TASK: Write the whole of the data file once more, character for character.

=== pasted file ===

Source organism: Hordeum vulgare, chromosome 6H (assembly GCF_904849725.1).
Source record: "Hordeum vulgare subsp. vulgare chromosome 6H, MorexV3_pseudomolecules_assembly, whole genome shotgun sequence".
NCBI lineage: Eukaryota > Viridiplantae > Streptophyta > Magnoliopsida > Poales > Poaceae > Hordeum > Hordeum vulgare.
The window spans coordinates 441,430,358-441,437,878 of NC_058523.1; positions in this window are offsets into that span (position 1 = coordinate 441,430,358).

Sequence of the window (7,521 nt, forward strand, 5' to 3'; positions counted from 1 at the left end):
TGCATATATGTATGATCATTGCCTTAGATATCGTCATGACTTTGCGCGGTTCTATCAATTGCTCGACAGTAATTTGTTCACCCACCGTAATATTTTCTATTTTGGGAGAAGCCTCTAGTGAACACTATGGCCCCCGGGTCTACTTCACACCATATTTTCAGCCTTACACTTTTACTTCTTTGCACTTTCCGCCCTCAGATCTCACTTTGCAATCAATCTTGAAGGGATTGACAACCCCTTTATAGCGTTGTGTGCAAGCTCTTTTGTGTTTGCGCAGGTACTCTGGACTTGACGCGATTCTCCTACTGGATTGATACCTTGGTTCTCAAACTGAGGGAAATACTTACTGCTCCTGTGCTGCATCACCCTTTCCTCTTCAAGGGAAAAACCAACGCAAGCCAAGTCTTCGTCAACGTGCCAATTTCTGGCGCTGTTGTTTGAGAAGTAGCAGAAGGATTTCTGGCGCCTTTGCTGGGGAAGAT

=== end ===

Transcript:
Source organism: Hordeum vulgare, chromosome 6H (assembly GCF_904849725.1).
Source record: "Hordeum vulgare subsp. vulgare chromosome 6H, MorexV3_pseudomolecules_assembly, whole genome shotgun sequence".
NCBI lineage: Eukaryota > Viridiplantae > Streptophyta > Magnoliopsida > Poales > Poaceae > Hordeum > Hordeum vulgare.
The window spans coordinates 441,430,358-441,437,878 of NC_058523.1; positions in this window are offsets into that span (position 1 = coordinate 441,430,358).

Sequence of the window (7,521 nt, forward strand, 5' to 3'; positions counted from 1 at the left end):
TGCATATATGTATGATCATTGCCTTAGATATCGTCATGACTTTGCGCGGTTCTATCAATTGCTCGACAGTAATTTGTTCACCCACCGTAATATTTTCTATTTTGGGAGAAGCCTCTAGTGAACACTATGGCCCCCGGGTCTACTTCACACCATATTTTCAGCCTTACACTTTTACTTCTTTGCACTTTCCGCCCTCAGATCTCACTTTGCAATCAATCTTGAAGGGATTGACAACCCCTTTATAGCGTTGTGTGCAAGCTCTTTTGTGTTTGCGCAGGTACTCTGGACTTGACGCGATTCTCCTACTGGATTGATACCTTGGTTCTCAAACTGAGGGAAATACTTACTGCTCCTGTGCTGCATCACCCTTTCCTCTTCAAGGGAAAAACCAACGCAAGCCAAGTCTTCGTCAACGTGCCAATTTCTGGCGCTGTTGTTTGAGAAGTAGCAGAAGGATTTCTGGCGCCTTTGCTGGGGAAGAT